Conservative risk assessment
This page is a encyclopedia article.
The page identifier is Op_en3471
|Moderator:Henrik (see all)|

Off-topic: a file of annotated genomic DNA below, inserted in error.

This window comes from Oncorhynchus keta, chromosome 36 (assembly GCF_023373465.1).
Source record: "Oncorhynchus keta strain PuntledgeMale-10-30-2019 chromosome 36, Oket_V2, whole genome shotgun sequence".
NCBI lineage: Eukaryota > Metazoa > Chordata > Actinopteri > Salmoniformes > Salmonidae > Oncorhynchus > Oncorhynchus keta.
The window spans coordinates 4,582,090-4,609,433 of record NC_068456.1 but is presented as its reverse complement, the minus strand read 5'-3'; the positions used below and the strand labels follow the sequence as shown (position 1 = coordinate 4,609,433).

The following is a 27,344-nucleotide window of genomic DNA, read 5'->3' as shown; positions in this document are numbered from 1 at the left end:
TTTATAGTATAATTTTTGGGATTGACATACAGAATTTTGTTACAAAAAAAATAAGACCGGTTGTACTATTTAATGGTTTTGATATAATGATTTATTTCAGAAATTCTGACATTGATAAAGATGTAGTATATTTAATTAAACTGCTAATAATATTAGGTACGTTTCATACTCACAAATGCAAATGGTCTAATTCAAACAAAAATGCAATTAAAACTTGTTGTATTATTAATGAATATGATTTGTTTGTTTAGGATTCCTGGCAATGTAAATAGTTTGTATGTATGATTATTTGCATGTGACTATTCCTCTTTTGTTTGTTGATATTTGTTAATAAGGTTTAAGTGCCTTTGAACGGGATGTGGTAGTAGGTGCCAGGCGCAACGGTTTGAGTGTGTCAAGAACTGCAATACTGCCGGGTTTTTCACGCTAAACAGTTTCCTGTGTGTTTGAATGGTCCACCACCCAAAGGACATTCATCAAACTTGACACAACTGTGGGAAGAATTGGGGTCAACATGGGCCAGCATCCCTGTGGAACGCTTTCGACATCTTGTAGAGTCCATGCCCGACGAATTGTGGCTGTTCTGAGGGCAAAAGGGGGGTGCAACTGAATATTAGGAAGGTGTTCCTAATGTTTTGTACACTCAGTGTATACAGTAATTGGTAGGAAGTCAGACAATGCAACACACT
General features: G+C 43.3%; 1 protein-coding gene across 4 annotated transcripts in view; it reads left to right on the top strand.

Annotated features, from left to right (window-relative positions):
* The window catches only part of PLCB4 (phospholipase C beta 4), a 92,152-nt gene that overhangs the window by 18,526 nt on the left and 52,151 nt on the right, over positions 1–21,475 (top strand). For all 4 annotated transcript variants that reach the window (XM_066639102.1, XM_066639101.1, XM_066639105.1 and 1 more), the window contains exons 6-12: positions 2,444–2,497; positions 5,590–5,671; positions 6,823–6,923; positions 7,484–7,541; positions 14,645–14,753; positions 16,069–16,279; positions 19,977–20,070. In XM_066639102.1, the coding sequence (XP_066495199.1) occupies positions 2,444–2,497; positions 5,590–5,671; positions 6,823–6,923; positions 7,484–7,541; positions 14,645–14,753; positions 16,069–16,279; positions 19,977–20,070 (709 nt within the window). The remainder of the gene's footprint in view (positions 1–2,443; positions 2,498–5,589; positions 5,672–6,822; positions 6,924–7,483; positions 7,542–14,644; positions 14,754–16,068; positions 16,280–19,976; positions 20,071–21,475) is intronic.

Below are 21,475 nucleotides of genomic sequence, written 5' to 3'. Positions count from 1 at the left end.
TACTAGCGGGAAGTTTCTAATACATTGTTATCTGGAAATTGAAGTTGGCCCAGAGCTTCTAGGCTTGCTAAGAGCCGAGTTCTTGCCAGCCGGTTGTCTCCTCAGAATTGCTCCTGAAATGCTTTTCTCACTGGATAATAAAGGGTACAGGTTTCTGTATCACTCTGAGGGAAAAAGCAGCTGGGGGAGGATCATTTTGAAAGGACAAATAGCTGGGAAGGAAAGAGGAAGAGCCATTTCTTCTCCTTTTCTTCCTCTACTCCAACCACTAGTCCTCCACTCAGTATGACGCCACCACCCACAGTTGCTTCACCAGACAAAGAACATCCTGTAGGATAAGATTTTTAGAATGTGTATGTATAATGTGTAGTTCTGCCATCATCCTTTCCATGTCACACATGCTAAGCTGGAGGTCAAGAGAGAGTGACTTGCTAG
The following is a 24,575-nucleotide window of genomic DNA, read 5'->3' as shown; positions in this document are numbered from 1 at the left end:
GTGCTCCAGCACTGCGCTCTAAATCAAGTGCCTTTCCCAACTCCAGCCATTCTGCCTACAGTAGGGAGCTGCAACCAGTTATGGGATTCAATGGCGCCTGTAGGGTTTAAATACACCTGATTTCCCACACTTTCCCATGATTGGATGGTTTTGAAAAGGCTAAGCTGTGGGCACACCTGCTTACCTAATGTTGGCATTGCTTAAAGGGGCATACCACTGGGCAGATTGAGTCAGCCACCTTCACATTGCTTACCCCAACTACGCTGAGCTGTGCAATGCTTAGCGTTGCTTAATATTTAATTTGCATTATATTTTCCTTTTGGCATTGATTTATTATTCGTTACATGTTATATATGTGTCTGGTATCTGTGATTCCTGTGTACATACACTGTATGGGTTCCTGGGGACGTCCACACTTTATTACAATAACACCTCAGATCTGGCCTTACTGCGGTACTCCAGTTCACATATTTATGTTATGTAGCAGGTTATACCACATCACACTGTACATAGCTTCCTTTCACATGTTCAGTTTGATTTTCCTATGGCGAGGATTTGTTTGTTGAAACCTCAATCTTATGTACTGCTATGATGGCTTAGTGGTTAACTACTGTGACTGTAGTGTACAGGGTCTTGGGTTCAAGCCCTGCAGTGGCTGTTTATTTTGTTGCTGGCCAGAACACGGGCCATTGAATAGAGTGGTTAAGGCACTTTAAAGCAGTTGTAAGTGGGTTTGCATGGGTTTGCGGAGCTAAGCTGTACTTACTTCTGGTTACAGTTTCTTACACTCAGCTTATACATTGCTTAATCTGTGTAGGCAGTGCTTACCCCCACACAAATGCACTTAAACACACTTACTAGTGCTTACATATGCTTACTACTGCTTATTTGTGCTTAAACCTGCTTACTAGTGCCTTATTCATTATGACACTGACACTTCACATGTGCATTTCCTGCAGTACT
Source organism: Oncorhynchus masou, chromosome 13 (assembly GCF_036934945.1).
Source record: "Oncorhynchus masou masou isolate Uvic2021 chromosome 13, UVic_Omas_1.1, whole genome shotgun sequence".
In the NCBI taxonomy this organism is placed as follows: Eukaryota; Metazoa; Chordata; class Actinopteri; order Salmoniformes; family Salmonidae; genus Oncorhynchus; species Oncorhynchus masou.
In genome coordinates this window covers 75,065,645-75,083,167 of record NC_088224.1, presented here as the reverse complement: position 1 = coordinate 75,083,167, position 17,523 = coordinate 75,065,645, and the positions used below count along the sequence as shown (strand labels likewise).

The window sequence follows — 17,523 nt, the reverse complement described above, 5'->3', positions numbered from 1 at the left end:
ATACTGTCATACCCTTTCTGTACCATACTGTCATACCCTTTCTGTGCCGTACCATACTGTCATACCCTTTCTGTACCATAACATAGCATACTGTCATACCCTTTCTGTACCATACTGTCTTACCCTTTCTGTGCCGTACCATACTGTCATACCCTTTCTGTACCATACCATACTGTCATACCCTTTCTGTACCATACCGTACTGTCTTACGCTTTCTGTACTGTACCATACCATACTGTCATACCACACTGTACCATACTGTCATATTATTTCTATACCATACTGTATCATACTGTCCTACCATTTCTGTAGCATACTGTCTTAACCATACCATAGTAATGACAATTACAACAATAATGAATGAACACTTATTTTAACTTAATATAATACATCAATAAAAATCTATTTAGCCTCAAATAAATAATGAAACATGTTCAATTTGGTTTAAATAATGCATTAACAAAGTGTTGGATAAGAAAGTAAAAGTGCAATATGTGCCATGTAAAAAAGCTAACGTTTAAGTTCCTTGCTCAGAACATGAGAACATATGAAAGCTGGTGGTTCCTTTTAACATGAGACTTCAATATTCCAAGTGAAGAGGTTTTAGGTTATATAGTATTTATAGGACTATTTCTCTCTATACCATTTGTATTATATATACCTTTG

Conservative risk assessment: type of risk assessment which maximises the expectation of risk in order to make sure that the true risk is always below the estimate. In risk assessment one has often to act in the state of uncertainty. Because many risk assessors prefer to err in the direction of exaggerating the risk rather than in the direction of not appreciating the risk, the worst possible prediction is often taken as the basis of risk evaluation in different steps of risk assessments. An example is using 95 % upper confidence limit rather than the most probable (average) risk level as the basis of likelihood of a deleterious effect. Another example is the so called Linear extrapolation of cancer. It means that at one tenth dose of a carcinogenic chemical the number of cancers is also assumed to decrease to one tenth, at one hundredth dose to one hundredth, and so on all the way to zero level. An alternative way would be to assume a safe dose below which there is no cancer any more. Neither way of evaluation can be scientifically proved to be correct, but in conservative risk assessment the worst possibility is taken to be true. Conservative risk assessment has been criticised on several grounds. One is that crying the wolf all the time will inflate the message. The other point is an imbalance of risk evaluation, because conservative risk assessment is possible in some areas, e.g. in pesticide or dioxin risk assessment, but not in others such as air pollution or alcohol. This then may lead to wrong priorities, e.g. to overemphasising pesticide or dioxin risks while neglecting air pollution risks. Thirdly, the more uncertainty there is in the estimate, the higher the final estimate tends to be, while accurate estimates with little uncertainty tend to be lower. This results in systematic underrating of well-known risks, even if they were relatively high.